2811 CC-SnapProtect-XX_SC-7  SnapProtect Back up, then mirror                                                 CC-SnapProtect-XX_Copy-74

20149 CC-SnapProtect-XX_SC-68 SnapProtect Back up, then mirror                                                 CC-SnapProtect-XX_Copy-102

25497 CC-SnapProtect-XX_SC-83 SnapProtect Back up, then mirror                                                 CC-SnapProtect-XX_Copy-110

26575 CC-SnapProtect-XX_SC-102 SnapProtect Back up, then mirror                                                 CC-SnapProtect-XX_Copy-124

26094 CC-SnapProtect-XX_SC-98 SnapProtect Back up, then mirror                                                 CC-SnapProtect-XX_Copy-124

31037 CC-SnapProtect-XX_SC-122 SnapProtect Back up, then mirror                                                 CC-SnapProtect-XX_Copy-128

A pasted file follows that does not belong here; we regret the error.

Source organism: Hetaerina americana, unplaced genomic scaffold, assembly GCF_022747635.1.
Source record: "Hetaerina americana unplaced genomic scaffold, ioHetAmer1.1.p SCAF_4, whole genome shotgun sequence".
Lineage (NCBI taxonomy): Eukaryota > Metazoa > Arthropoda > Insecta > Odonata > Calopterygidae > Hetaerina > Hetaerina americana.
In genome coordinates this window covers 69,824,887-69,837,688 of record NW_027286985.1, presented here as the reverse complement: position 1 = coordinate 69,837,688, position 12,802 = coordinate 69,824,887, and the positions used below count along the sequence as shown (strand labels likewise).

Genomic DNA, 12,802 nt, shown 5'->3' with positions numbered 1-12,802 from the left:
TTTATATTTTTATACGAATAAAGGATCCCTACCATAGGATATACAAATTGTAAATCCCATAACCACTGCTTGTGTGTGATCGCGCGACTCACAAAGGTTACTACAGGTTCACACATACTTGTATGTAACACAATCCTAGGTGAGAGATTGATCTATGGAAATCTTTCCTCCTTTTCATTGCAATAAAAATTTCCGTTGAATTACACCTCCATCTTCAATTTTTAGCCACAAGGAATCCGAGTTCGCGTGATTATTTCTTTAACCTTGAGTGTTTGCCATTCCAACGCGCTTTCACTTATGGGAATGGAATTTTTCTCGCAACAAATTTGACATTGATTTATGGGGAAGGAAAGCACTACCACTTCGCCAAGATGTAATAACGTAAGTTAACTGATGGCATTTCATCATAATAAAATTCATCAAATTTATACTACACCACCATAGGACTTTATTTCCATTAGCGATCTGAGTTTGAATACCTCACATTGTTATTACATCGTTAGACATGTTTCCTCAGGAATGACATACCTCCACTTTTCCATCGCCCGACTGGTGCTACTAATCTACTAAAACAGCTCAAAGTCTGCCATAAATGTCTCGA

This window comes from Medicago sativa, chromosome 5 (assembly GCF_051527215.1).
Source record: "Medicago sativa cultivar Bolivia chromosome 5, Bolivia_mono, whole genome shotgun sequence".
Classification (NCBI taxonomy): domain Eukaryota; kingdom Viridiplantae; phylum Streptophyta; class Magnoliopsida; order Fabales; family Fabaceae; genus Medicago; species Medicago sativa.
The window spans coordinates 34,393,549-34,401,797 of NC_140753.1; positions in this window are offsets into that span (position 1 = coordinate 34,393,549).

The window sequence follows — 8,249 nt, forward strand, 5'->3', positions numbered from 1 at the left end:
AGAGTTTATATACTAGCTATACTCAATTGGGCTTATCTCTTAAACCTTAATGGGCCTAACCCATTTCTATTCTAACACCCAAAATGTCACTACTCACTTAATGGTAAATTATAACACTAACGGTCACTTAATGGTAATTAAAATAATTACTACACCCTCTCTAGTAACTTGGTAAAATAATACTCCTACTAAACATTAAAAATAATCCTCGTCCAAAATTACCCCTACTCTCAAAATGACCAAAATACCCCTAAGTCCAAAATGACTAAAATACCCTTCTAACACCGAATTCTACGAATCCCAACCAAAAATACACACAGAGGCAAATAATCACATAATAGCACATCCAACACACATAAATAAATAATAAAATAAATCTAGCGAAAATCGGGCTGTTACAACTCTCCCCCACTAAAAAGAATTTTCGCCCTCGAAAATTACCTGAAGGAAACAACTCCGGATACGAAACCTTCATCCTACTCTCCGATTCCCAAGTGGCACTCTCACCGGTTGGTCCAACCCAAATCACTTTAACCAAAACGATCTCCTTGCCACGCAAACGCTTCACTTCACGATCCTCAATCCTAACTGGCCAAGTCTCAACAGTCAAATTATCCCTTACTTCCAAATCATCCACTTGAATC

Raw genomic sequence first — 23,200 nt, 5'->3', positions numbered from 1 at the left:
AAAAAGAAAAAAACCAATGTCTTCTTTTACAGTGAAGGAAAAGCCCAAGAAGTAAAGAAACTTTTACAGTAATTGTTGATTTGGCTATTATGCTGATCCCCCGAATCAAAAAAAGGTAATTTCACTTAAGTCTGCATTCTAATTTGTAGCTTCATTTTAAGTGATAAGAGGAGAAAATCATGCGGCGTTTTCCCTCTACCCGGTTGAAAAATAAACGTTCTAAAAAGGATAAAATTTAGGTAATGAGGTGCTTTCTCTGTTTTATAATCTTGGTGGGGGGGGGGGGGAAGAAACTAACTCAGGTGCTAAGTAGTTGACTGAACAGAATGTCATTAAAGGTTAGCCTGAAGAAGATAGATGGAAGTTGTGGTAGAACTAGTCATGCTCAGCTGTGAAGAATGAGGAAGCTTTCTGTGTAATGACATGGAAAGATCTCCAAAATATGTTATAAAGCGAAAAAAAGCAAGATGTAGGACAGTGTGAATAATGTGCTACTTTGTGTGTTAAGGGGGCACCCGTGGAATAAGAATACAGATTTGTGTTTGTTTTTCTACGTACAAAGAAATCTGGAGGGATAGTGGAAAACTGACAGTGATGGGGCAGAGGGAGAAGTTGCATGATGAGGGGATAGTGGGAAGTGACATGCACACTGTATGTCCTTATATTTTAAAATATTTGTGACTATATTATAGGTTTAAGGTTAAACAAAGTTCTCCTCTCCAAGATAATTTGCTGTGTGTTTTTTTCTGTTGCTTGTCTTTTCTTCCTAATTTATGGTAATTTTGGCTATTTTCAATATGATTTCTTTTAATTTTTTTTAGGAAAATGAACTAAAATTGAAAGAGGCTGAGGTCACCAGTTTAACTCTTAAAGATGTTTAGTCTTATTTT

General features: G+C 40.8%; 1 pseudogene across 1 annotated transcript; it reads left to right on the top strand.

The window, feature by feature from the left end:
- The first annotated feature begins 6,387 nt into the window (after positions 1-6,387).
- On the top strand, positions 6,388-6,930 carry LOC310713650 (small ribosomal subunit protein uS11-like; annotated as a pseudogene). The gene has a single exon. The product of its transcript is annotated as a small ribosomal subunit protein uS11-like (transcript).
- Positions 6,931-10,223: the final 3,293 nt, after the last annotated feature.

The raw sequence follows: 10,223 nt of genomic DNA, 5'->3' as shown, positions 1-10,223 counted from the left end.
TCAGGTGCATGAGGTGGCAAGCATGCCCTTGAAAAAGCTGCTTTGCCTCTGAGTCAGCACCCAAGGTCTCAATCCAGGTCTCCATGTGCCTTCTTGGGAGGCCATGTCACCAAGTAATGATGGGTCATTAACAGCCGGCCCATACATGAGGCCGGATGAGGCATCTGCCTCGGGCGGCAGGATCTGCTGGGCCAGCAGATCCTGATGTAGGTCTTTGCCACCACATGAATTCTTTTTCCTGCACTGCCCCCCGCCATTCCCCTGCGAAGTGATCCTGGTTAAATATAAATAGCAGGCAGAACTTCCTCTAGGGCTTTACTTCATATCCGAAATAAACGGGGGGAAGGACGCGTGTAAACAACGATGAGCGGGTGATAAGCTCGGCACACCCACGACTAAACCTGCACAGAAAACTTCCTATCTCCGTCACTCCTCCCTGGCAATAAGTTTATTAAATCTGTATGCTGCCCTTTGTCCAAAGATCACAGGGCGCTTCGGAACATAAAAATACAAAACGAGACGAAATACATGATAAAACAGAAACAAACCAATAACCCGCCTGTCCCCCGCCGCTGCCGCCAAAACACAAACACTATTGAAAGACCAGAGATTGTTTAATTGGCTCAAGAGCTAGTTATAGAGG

31650 CC-SnapProtect-XX_SC-41 SnapProtect Back up, then mirror                                                 CC-SnapProtect-XX_Copy-130

31654 CC-SnapProtect-XX_SC-72 SnapProtect Back up, then mirror                                                 CC-SnapProtect-XX_Copy-130

42833 CC-SnapProtect-XX_SC-59 SnapProtect Mirror, then back up                                                 CC-SnapProtect-XX_Copy-136

45647 CC-SnapProtect-XX_SC-128 SnapProtect Back up, then mirror                                                 CC-SnapProtect-XX_Copy-145

46010 CC-SnapProtect-XX_SC-127 SnapProtect Back up, then mirror                                                 CC-SnapProtect-XX_Copy-147

46084 CC-SnapProtect-XX_SC-43 SnapProtect Back up, then mirror                                                 CC-SnapProtect-XX_Copy-151

59566 CC-SnapProtect-XX_SC-4  SnapProtect Back up                                                         CC-SnapProtect-XX_Copy-159

 

Step 2: Pick the dataset you want to manage and display the relationships in DFM suing the dataset list -m command

C:Usersderek>dfpm dataset list -m  42833